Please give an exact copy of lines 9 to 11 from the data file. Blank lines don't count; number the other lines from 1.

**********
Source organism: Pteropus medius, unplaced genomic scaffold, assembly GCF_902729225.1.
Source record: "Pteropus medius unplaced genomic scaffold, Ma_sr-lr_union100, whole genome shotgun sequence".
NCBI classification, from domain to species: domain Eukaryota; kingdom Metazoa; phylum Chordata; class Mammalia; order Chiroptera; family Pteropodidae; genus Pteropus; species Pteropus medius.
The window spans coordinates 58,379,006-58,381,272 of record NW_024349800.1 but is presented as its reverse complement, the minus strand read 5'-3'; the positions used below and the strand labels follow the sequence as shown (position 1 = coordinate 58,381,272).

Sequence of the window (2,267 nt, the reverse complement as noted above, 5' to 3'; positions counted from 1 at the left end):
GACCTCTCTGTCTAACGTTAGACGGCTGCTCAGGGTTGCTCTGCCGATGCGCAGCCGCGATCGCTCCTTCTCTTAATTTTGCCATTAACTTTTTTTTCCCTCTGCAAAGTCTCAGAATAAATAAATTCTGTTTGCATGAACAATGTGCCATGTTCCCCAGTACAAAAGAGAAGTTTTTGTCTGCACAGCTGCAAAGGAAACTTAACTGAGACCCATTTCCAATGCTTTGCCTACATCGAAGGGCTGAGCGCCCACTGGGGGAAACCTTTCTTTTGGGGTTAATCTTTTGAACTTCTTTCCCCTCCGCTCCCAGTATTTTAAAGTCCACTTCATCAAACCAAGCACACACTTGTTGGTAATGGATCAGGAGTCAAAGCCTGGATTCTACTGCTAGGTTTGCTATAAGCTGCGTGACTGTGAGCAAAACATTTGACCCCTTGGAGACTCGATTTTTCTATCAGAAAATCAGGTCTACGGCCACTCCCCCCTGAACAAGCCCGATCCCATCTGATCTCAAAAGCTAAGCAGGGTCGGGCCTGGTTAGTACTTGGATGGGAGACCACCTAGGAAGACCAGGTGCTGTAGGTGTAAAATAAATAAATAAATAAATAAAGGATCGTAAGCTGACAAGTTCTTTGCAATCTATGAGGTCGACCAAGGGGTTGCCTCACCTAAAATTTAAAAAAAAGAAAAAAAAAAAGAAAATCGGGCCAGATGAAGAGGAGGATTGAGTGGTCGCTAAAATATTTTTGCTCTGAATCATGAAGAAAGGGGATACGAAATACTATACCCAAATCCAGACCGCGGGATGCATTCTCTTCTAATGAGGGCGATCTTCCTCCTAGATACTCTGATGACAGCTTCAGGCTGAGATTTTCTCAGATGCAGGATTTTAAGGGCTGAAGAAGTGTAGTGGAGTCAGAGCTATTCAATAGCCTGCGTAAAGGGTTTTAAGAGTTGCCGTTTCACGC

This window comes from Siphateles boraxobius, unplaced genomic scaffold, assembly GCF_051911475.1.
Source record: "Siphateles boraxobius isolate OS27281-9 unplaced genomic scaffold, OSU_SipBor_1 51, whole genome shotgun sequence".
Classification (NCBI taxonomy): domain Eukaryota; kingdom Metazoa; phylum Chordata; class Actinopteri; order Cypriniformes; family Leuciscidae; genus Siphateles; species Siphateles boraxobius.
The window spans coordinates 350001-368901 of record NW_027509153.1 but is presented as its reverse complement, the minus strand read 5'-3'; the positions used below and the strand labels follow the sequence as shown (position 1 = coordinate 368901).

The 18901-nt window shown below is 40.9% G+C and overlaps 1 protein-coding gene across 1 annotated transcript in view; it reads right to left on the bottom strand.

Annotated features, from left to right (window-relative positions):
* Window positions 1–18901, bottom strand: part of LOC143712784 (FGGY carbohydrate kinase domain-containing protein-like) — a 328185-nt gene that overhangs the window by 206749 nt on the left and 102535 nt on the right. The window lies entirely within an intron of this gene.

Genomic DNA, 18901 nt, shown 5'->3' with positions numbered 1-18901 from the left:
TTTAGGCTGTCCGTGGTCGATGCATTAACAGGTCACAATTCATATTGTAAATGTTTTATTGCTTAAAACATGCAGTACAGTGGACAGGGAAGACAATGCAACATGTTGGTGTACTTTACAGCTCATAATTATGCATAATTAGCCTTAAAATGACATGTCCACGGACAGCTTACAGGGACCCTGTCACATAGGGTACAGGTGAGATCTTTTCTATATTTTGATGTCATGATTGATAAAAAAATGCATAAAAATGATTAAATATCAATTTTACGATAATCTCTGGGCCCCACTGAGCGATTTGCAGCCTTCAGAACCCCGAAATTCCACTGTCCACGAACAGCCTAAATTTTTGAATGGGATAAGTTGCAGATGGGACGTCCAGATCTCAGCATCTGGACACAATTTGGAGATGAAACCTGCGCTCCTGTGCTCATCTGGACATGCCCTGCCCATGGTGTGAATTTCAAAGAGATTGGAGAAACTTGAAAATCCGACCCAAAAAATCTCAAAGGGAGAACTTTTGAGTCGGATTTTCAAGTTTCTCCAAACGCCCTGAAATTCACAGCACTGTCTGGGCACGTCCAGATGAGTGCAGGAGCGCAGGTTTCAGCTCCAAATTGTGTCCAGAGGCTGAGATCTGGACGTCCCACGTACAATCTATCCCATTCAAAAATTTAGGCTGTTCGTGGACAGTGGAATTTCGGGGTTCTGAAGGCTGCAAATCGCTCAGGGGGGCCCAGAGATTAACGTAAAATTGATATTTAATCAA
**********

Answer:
Classification (NCBI taxonomy): domain Eukaryota; kingdom Metazoa; phylum Chordata; class Actinopteri; order Cypriniformes; family Leuciscidae; genus Siphateles; species Siphateles boraxobius.
The window spans coordinates 350001-368901 of record NW_027509153.1 but is presented as its reverse complement, the minus strand read 5'-3'; the positions used below and the strand labels follow the sequence as shown (position 1 = coordinate 368901).

The 18901-nt window shown below is 40.9% G+C and overlaps 1 protein-coding gene across 1 annotated transcript in view; it reads right to left on the bottom strand.